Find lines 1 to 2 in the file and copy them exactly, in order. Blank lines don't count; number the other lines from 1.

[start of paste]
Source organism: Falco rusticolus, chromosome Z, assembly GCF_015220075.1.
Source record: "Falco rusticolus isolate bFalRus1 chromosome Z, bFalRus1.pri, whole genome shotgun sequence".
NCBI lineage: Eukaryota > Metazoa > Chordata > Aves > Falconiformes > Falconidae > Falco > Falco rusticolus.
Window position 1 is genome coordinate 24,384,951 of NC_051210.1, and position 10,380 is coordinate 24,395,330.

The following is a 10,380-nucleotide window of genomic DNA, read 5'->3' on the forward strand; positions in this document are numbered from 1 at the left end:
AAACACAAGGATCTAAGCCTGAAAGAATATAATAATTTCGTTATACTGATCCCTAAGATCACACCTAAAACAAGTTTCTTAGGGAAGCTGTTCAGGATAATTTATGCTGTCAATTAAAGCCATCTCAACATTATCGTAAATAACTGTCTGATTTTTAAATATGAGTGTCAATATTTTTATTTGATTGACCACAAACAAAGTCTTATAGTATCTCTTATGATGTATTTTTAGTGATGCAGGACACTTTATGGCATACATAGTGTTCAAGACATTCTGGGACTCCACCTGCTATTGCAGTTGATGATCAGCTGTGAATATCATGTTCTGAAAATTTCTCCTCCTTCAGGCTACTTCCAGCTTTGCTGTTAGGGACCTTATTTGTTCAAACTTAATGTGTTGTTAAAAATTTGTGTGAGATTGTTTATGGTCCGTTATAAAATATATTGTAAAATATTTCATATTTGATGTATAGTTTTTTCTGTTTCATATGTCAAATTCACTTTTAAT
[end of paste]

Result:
Source organism: Falco rusticolus, chromosome Z, assembly GCF_015220075.1.
Source record: "Falco rusticolus isolate bFalRus1 chromosome Z, bFalRus1.pri, whole genome shotgun sequence".